Considerations for winter capacity testing

Measurement senstivity and conditions that lead to increased error in winter capacity testing periods

Winter Capacity Testing

December 31st marks a key date in the life of many solar projects due to project financing and tax compliance requirements. Project closing will typically require a capacity test, a multi-day report of expected power performance, that may inevitably occur close to the winter solstice. EPCs and Owners should understand and plan to mitigate common testing error that results during this period. In summary, winter testing sources of error are magnified, and test periods are longer.

Testing error that in summertime months could be 3%-4% (k=2) can become a multiple during the months on either side of the winter solstice. Further, the allowed test points that are required for a capacity test will likely be reduced due to the shorter days and filtering of lower irradiance levels, increased shading, and soiling from snow. The result is winter test periods that are considerably longer than those administered during summer months.

Location and project characteristics weigh heavily on error and test periods. Consider the following examples that demonstrate the sensitivity of test measurement and conditions unique to this time of the year:

Irradiance Levels. Peak irradiance levels incident to the array on low-tilt or northern projects may be cut in half. A measurement error of 10 W/m2 during a peak 1,000 w/m2 day in the summer (1% error) will double on a peak 500 W/m2 day in the winter (2% error). This doubling in error may seem obvious, but it is a simple way to demonstrate the impact of a reasonably good irradiance measurement error.

Incident Angle. Measurement error owing to the misalignment of the array power and the benchmark is amplified greatly during the winter months. For example, take a 1o tilt error in the benchmark of a single-axis tracker in a northern latitude that has mid-day incidence angle of 15o in the summertime and 65o in the wintertime. If a 1o benchmarking alignment error results in actual angles 14o and 64o, respectively, the result is a relatively negligible 0.4% error on a sunny day in the summer but a much more significant 3.4% error in the winter. For reference, “<1o from POA” is a typical pyranometer mounting specification tolerance. A close benchmark alignment on a homogenous planar array is reasonably attained with careful installation. However, a heterogeneous array that follows a contoured ground surface may require multiple benchmarking sensors to minimize alignment error.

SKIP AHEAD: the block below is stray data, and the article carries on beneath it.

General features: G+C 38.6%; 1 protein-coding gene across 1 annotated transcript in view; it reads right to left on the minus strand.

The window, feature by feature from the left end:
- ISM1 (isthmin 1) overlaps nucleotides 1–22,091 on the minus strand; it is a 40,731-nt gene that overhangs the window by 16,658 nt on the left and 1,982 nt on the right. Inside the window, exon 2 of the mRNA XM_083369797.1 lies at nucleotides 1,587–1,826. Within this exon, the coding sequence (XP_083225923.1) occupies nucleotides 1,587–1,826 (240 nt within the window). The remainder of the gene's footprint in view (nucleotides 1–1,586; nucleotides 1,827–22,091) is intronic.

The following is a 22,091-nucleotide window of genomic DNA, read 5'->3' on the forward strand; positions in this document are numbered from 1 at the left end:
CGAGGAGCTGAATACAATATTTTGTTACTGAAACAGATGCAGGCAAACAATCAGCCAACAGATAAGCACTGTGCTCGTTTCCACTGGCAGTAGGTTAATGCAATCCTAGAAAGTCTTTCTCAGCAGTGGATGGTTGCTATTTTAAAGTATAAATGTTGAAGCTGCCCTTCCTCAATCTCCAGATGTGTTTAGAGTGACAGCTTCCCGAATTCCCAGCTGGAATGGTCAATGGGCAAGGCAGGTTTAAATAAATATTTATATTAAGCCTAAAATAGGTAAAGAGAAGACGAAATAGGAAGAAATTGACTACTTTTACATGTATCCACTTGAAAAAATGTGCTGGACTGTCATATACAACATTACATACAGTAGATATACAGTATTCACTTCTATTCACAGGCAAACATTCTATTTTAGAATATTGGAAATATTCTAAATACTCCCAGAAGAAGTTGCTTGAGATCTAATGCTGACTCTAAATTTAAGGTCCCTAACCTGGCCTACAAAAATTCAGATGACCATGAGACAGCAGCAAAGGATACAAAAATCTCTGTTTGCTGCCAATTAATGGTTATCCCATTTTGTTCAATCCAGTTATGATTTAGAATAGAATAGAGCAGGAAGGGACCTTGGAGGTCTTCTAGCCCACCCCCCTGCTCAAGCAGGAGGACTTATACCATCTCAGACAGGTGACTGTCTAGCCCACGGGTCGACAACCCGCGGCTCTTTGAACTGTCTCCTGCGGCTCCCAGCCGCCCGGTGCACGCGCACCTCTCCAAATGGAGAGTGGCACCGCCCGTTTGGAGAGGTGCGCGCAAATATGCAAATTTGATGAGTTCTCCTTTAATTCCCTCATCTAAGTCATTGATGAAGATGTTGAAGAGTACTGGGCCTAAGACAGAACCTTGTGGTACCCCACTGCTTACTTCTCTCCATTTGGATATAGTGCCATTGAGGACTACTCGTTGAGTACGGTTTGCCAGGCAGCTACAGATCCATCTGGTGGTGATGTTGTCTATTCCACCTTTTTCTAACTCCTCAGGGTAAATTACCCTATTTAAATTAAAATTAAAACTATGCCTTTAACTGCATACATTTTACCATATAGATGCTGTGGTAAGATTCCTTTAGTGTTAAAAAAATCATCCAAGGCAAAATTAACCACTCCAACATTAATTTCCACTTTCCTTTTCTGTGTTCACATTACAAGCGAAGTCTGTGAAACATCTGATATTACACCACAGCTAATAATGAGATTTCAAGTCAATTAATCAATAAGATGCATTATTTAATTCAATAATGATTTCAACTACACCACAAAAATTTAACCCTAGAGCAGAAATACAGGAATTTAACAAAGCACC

Near Shade. Shade modeling is part of building the predicted energy model. Near shading from surrounding trees, structures, and other modules is based on approximations in the design. Actual conditions can vary the results such as shading from a stand-alone larger tree or utility pole, or topographical variation that was not properly modeled. These impacts from shading are amplified as the zenith angle lowers during the winter months. Since capacity testing must filter out any shaded periods, careful analysis must identify and remove impacted data points.

Snow. While soiling is a condition that may be inevitable on any installation, snow will bring capacity testing to a halt. Snow takes many forms and its impact on solar performance varies, so careful analysis to identify when it occurs and when its effects cease is critical. Module tilt angle, temperature, and irradiance levels primarily impact how long a snow event will degrade performance. Snow eventually clears by melting or sliding of the modules, though patches may linger at module edges and result in continued degraded performance.